Multiple Thermal Amplification

2.3.1. Ligase Chain Reaction In multithermal target amplification (specifically LCR), a high temperature is used to denature or unzip the double-stranded DNA (dsDNA) target

Fig. 5. linked linear amplification.

(26,27). Multiple probes complementary to different regions of the target then bind to their specific targets in the annealing step. The next step in the LCR reaction takes place at the optimal temperature for the DNA polymerase so that elongation or extension can proceed from the probes. Finally, a ligase joins the slightly extended probes together. Because LCR requires multiple cycles through all three temperatures, a thermostable enzyme capable of withstanding temperatures of 95°C and higher without becoming denatured or inactive is necessary. LCR results in the logarithmic amplification of a target sequence by doubling the target during each cycling step. The use of multiple probes in the reaction can negate potential problems arising from polymorphic regions that could adversely affect probe binding. The ligated product is then detected using a capture system. Specifically, a hapten is attached to the ends of the capture probe and the target-specific probe. A separate capture probe is removed from the reaction solution and all nonbond target probes are washed away. Only target probes bound to the capture probe can be detected using detection molecules directed to the hapten label on the 3' end of the target molecule. Figure 4B demonstrates how these amplified products are captured and detected. The closed-tube system decreases the risk for contamination and the turn around time for the assay.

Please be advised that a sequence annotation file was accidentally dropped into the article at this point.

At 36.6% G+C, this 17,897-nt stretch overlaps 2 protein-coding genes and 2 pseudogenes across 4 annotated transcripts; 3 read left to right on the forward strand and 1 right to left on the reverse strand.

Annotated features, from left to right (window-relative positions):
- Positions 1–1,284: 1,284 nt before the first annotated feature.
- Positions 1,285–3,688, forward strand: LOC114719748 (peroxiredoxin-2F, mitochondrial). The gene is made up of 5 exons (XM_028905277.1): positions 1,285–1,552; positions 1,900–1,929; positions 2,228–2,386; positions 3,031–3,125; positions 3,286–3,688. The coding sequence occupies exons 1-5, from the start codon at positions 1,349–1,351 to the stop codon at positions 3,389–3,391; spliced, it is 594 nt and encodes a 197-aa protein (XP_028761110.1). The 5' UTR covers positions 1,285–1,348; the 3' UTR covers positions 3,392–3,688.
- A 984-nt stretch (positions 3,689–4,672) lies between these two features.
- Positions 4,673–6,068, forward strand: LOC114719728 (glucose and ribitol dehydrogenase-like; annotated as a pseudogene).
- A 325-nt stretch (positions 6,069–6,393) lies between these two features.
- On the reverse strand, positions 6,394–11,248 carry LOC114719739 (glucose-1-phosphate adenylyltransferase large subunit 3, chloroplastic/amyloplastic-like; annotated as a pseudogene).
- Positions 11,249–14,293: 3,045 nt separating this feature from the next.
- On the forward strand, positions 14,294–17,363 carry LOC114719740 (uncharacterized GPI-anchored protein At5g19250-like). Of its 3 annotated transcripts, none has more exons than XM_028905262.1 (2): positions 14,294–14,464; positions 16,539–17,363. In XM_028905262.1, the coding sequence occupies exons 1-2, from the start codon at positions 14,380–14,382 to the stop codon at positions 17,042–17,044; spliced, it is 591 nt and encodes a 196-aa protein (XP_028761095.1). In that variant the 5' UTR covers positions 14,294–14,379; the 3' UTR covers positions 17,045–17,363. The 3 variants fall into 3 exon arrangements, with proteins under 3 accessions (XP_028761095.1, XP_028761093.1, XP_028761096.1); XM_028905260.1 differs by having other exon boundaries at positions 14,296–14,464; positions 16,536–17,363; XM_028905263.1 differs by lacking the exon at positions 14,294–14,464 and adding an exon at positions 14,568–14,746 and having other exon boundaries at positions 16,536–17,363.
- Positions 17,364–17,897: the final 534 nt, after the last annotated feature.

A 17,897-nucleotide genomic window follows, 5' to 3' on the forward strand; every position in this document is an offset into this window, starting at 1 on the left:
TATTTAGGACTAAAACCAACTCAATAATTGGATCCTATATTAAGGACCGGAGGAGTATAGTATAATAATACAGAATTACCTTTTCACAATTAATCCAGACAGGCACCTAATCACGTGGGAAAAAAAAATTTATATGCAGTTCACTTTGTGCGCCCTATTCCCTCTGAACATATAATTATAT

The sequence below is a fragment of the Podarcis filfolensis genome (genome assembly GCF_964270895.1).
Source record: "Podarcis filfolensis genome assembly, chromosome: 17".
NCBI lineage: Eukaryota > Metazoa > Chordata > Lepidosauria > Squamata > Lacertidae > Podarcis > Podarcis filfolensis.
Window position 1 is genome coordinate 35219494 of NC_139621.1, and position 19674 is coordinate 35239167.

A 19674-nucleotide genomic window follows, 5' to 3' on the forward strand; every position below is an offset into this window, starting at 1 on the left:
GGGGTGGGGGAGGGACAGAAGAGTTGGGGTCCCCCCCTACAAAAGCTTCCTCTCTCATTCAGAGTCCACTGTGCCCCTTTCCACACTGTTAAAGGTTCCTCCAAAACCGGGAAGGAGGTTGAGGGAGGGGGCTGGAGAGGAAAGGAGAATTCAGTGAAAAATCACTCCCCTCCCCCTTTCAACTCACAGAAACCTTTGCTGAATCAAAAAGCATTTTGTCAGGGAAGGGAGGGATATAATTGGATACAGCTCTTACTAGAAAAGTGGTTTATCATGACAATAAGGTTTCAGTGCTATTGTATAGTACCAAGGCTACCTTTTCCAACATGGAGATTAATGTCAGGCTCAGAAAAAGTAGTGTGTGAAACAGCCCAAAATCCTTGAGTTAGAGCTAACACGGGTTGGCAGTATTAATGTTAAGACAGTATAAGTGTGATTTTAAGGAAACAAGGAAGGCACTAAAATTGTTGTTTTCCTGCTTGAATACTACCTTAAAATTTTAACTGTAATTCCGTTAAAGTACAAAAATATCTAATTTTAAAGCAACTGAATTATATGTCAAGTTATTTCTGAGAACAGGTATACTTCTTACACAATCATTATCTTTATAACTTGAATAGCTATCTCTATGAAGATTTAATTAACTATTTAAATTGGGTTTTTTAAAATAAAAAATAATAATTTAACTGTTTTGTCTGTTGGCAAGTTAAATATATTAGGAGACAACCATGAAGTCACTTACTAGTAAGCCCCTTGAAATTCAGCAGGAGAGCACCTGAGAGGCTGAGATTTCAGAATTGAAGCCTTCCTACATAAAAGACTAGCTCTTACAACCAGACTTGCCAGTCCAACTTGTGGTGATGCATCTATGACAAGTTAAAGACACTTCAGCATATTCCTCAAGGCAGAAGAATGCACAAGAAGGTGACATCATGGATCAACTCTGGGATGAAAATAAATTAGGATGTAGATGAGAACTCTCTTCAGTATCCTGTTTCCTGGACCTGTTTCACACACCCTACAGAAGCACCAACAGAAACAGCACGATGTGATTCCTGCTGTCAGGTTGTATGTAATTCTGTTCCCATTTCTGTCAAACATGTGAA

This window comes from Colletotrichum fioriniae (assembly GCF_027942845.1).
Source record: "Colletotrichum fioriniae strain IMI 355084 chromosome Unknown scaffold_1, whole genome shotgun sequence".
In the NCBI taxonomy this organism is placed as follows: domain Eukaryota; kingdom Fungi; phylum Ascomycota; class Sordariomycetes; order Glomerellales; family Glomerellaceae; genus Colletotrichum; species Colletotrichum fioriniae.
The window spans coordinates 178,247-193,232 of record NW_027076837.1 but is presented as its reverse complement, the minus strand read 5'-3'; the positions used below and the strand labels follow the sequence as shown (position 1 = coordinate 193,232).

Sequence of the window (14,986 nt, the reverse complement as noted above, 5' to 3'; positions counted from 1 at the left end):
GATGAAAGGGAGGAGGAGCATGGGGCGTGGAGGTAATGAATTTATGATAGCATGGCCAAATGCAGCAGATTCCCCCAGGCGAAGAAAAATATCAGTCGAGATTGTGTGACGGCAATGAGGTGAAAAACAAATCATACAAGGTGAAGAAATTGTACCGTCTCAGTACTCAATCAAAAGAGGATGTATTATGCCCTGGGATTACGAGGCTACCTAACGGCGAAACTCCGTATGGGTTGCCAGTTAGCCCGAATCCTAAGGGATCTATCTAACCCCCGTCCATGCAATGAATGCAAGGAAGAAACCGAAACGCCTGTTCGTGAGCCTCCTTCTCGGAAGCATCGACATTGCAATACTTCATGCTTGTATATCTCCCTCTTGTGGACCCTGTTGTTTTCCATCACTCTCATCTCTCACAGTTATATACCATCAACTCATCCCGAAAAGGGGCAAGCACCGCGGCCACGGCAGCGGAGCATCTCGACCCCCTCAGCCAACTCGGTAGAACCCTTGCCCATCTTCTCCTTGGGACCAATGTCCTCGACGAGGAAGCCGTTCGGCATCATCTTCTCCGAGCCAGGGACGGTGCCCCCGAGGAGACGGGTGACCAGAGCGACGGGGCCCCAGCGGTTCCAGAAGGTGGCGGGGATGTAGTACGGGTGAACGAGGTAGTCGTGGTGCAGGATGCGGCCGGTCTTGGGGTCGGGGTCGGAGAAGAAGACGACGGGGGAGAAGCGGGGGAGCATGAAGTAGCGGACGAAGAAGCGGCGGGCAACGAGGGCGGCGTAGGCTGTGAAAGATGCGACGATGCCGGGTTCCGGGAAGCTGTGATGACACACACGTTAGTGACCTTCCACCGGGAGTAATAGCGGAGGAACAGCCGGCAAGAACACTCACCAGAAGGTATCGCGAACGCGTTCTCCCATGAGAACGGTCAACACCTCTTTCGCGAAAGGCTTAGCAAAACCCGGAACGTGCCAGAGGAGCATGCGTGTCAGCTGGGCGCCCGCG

2.3.2. Linked Linear Amplification Linked linear amplification (Fig. 5) is a method that is very similar to PCR except for its use of multiple nested nonreplicable primers. The non-replicable primers contain a molecule (1,3 propanediol) that prevents replication during the extension phase of the thermo-cycling reactions. Because the ends of the amplified strands cannot serve as templates for amplification, the products become progressively smaller. The main advantage of this method is its resistance to amplicon contamination because the progressively smaller products lack the primer sequences of the larger products. In addition, its ability to accommodate polymorphic targets through its use of multiple primers render it resistant to potential false-negative results resulting from polymorphic target sequences (28).

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